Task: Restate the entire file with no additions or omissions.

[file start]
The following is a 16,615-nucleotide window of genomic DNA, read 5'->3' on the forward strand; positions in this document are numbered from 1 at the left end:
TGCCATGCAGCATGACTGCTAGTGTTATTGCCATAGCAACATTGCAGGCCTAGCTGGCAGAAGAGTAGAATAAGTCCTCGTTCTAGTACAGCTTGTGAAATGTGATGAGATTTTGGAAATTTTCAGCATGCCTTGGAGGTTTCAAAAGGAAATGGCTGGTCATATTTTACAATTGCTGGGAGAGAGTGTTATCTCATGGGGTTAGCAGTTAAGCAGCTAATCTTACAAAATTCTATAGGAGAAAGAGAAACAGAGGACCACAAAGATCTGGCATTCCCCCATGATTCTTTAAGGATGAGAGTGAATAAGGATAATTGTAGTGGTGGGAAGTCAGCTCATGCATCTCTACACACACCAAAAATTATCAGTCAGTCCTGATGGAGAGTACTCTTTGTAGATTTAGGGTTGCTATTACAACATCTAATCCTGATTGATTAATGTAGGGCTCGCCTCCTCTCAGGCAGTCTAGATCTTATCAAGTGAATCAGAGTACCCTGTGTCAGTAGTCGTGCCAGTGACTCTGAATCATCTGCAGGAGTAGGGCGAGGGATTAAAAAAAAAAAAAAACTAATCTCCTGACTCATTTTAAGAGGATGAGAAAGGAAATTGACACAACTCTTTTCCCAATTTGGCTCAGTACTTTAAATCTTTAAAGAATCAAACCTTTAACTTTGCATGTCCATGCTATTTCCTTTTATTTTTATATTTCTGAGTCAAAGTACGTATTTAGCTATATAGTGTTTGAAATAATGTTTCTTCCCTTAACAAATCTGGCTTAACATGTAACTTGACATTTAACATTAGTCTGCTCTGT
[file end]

The following is a 16,615-nucleotide window of genomic DNA, read 5'->3' on the forward strand; positions in this document are numbered from 1 at the left end:
TGCCATGCAGCATGACTGCTAGTGTTATTGCCATAGCAACATTGCAGGCCTAGCTGGCAGAAGAGTAGAATAAGTCCTCGTTCTAGTACAGCTTGTGAAATGTGATGAGATTTTGGAAATTTTCAGCATGCCTTGGAGGTTTCAAAAGGAAATGGCTGGTCATATTTTACAATTGCTGGGAGAGAGTGTTATCTCATGGGGTTAGCAGTTAAGCAGCTAATCTTACAAAATTCTATAGGAGAAAGAGAAACAGAGGACCACAAAGATCTGGCATTCCCCCATGATTCTTTAAGGATGAGAGTGAATAAGGATAATTGTAGTGGTGGGAAGTCAGCTCATGCATCTCTACACACACCAAAAATTATCAGTCAGTCCTGATGGAGAGTACTCTTTGTAGATTTAGGGTTGCTATTACAACATCTAATCCTGATTGATTAATGTAGGGCTCGCCTCCTCTCAGGCAGTCTAGATCTTATCAAGTGAATCAGAGTACCCTGTGTCAGTAGTCGTGCCAGTGACTCTGAATCATCTGCAGGAGTAGGGCGAGGGATTAAAAAAAAAAAAAAACTAATCTCCTGACTCATTTTAAGAGGATGAGAAAGGAAATTGACACAACTCTTTTCCCAATTTGGCTCAGTACTTTAAATCTTTAAAGAATCAAACCTTTAACTTTGCATGTCCATGCTATTTCCTTTTATTTTTATATTTCTGAGTCAAAGTACGTATTTAGCTATATAGTGTTTGAAATAATGTTTCTTCCCTTAACAAATCTGGCTTAACATGTAACTTGACATTTAACATTAGTCTGCTCTGT